6-minute read•July 11th, 2018
What comes to mind when you hear ‘vitamin B9’? Probably nothing in particular.
More commonly known as ‘folic acid’, vitamin B9 is a key supplement during pregnancy. So, unless you’re pregnant or close to someone who is, you probably don’t know much about it. It’s worth changing that, because vitamin B9 is equally important for all of us.
Let’s take a closer look at its functions.
Short on time?
Names: Vitamin B9, folate, folic acid
Good sources: Liver, spinach, asparagus. Also found in a variety of fruits, nuts, beans and seafood.
Recommended dietary allowance (RDA): 330 mcg/day for healthy adults; 600 mcg/day during pregnancy. The maximum intake level of folic acid unlikely to cause side effects is 1 mg/day.
Vitamin B9 (folic acid) in Jake:
Jake Light and Original: 33% of RDA
Jake Sports: 25% of RDA
Vitaminbars: 25% of RDA
What is vitamin B9?
Vitamin B9 is a water-soluble vitaminVitamins can be water-soluble and fat-soluble. Water-soluble vitamins can be dissolved in water and are not stored in the body. It’s most commonly known as folate or folic acid. These two forms of vitamin B9 are slightly different.
Folate refers to the naturally-occurring vitamin B9 found in food. In the digestive system, it’s first converted to its active form, 5-methyltetrahydrofolate, before it enters the bloodstream.
Folic acid is the synthetic form of vitamin B9 and is often preferred as a dietary supplement, due to its high bioavailabilityThe degree to which a substance is absorbed in the body and can be utilised for physiological functions.. Your body will absorb around 18% more folic acid than folate from an equal intake of each.
How much vitamin B9 do you need?
Healthy adults need 330 mcg of vitamin B9 per day to meet their dietary needs.This amount reflects the recommended dietary allowance (RDA) according to the European Food Safety Authority (EFSA). An RDA is the average daily intake sufficient to meet the nutritional requirements of 97-98% of healthy individuals. In practical terms, this equals 130 grams of beef liver.
Women of childbearing age are advised to take 400 mcg of vitamin B9 per day as early as possible prior to conception. During pregnancy and lactation, the recommended daily intake is increased to 600 mcg and 500 mcg, respectively.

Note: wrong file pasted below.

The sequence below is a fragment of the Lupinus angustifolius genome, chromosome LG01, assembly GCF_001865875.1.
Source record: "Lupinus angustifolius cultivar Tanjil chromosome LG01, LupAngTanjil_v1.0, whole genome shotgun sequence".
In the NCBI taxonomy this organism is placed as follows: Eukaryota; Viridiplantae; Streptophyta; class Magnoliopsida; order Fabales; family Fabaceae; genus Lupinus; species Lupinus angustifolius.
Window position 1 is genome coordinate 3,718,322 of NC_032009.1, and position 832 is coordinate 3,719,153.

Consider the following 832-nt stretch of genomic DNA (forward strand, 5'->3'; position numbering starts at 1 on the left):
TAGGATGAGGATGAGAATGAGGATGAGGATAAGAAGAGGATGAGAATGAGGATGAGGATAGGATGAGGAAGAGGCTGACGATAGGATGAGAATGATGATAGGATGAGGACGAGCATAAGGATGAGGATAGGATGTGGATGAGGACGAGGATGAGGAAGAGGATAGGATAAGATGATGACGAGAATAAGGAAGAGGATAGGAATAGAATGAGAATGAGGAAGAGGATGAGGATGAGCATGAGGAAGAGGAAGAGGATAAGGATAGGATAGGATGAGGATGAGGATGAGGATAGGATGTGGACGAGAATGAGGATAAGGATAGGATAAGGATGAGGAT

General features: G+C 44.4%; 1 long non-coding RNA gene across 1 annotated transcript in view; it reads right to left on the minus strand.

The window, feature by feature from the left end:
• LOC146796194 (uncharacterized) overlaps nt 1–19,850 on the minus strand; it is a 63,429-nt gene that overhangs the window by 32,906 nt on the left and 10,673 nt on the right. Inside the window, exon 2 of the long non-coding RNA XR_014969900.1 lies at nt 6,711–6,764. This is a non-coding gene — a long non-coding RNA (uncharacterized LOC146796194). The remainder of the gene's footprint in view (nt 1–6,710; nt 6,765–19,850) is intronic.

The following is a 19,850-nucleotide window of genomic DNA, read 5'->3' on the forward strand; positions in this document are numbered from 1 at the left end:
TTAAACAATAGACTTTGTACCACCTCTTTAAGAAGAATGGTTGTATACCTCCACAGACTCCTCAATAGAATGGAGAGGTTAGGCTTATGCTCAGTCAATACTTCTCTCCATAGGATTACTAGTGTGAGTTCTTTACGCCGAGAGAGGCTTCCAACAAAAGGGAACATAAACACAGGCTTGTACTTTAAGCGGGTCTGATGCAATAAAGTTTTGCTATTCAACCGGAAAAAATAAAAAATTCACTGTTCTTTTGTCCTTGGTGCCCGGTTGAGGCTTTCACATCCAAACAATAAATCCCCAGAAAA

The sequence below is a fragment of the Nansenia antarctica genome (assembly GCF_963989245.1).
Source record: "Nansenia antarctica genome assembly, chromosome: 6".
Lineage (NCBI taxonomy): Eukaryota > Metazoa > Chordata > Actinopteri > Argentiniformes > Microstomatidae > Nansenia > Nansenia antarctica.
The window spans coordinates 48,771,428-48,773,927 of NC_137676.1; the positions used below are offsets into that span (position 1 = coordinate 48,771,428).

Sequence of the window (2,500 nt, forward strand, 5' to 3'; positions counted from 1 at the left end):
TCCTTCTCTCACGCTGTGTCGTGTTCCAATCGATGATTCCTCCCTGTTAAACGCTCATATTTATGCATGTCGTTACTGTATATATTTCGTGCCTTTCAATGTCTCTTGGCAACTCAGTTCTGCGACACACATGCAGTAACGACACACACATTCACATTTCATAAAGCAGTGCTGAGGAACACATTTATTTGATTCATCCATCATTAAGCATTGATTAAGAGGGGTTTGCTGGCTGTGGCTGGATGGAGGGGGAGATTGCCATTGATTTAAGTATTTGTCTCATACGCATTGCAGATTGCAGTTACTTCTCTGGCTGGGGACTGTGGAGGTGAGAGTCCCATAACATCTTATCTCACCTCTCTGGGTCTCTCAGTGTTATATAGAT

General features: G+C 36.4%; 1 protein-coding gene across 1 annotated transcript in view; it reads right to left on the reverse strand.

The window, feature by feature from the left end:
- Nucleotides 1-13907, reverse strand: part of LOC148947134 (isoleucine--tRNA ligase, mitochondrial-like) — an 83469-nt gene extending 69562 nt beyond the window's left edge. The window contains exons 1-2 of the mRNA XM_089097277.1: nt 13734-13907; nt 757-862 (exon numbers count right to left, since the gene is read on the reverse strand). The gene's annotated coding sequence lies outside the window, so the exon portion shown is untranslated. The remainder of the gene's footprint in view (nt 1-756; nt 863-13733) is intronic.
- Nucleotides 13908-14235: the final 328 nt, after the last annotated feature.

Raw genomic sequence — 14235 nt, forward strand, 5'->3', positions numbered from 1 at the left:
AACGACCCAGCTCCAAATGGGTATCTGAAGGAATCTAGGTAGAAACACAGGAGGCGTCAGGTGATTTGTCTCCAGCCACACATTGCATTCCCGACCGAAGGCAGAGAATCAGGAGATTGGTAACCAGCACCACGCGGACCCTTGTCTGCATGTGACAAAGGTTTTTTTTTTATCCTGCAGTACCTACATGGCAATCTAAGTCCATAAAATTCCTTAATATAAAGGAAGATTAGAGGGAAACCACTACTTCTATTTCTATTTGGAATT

Vitamin B9 in foods
True to its name, vitamin B9 is found in many dark green leafy vegetables. However, there are various other sources of vitamin B9, including liver, yeast, some fruits, nuts, beans and seafood.
These are the top sources of vitamin B9:
|Food||RDA (%)*||Vitamin B9 (mcg)|
|Beef liver (100 g)||77%||253|
|Spinach, raw (100 g)||59%||194|
|Asparagus, boiled (100 g)||45%||149|
|Peas, green, raw (100 g)||20%||65|
|Brussels sprouts, boiled (100 g)||18%||60|
* Based on the recommended dietary allowance (RDA) established by EFSA for healthy adults (330 mcg/day)
How much vitamin B9 is too much?
There is currently no evidence of negative health effects following high intakes of the naturally occurring form of vitamin B9, folate. However, excessive consumption of folic acid is associated with a certain health benefit that is actually a health risk, too: Folic acid doses higher than 5mg/day can ‘mask’ a vitamin B12 deficiency by correcting anaemia, one of its typical symptoms. As a result, diagnosis and treatment of a vitamin B12 deficiency can be delayed, potentially leading to permanent brain, spine and nerve damage.
To avoid negative health consequences, folic acid consumption should be limited to a maximum of 1mg/day.This is the tolerable upper intake level (UL) set by the European Food Safety Authority (EFSA). No adverse health effects are expected at this level of intake.